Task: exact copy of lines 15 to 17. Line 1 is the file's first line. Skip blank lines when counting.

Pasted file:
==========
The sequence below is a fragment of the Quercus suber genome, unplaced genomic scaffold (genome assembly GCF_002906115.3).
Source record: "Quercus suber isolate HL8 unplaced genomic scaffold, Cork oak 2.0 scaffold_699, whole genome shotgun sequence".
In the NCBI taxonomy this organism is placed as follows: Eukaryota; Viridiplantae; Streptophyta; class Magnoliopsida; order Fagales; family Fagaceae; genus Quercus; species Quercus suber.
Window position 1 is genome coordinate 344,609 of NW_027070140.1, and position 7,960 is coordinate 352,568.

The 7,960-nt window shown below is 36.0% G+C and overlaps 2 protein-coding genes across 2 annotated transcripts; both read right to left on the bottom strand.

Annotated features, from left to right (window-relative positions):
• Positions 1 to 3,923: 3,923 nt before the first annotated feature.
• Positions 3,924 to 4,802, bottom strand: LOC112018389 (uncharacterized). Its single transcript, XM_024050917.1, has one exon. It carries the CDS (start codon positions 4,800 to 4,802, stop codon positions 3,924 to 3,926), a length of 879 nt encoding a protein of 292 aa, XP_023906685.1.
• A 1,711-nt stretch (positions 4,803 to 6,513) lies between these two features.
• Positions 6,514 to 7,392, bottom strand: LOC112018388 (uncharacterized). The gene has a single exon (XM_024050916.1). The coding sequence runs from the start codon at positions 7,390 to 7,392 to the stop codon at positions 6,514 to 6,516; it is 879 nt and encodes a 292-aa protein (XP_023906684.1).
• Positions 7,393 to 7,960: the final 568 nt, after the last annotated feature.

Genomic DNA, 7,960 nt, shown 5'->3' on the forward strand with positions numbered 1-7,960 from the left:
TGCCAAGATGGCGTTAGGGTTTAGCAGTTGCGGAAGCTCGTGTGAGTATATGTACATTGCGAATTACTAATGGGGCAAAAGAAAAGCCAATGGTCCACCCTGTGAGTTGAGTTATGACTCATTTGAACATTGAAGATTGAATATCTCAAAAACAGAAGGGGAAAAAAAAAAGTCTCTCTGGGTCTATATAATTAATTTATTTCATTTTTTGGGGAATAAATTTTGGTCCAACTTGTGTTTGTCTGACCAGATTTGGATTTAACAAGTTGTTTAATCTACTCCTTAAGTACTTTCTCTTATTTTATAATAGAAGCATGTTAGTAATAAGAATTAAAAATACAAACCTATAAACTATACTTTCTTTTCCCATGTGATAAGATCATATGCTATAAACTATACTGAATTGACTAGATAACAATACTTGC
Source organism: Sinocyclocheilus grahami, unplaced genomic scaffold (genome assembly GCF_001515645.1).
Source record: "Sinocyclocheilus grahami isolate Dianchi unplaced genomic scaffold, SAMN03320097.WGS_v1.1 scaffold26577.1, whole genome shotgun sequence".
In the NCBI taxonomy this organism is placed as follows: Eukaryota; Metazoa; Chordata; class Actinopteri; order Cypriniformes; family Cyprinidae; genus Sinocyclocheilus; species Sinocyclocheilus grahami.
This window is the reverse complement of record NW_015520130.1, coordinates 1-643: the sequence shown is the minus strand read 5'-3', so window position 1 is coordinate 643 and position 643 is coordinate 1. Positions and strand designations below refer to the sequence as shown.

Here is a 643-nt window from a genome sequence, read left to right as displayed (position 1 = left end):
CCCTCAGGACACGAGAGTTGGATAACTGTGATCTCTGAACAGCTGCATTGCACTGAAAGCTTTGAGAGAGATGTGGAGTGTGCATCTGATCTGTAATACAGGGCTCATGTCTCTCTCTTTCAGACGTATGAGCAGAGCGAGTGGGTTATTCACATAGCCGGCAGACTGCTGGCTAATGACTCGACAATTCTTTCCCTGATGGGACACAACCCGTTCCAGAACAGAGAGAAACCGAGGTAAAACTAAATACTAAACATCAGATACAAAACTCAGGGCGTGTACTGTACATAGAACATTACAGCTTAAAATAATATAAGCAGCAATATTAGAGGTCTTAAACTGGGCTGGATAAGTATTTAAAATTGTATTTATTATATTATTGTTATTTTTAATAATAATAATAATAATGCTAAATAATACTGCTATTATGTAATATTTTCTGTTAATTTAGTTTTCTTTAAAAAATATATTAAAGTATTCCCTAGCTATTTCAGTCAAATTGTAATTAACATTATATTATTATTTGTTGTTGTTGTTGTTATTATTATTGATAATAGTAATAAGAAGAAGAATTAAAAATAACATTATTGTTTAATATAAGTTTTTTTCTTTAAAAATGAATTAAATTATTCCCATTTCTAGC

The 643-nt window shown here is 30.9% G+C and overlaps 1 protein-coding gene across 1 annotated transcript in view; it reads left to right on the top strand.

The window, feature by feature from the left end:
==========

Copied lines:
Source record: "Sinocyclocheilus grahami isolate Dianchi unplaced genomic scaffold, SAMN03320097.WGS_v1.1 scaffold26577.1, whole genome shotgun sequence".
In the NCBI taxonomy this organism is placed as follows: Eukaryota; Metazoa; Chordata; class Actinopteri; order Cypriniformes; family Cyprinidae; genus Sinocyclocheilus; species Sinocyclocheilus grahami.
This window is the reverse complement of record NW_015520130.1, coordinates 1-643: the sequence shown is the minus strand read 5'-3', so window position 1 is coordinate 643 and position 643 is coordinate 1. Positions and strand designations below refer to the sequence as shown.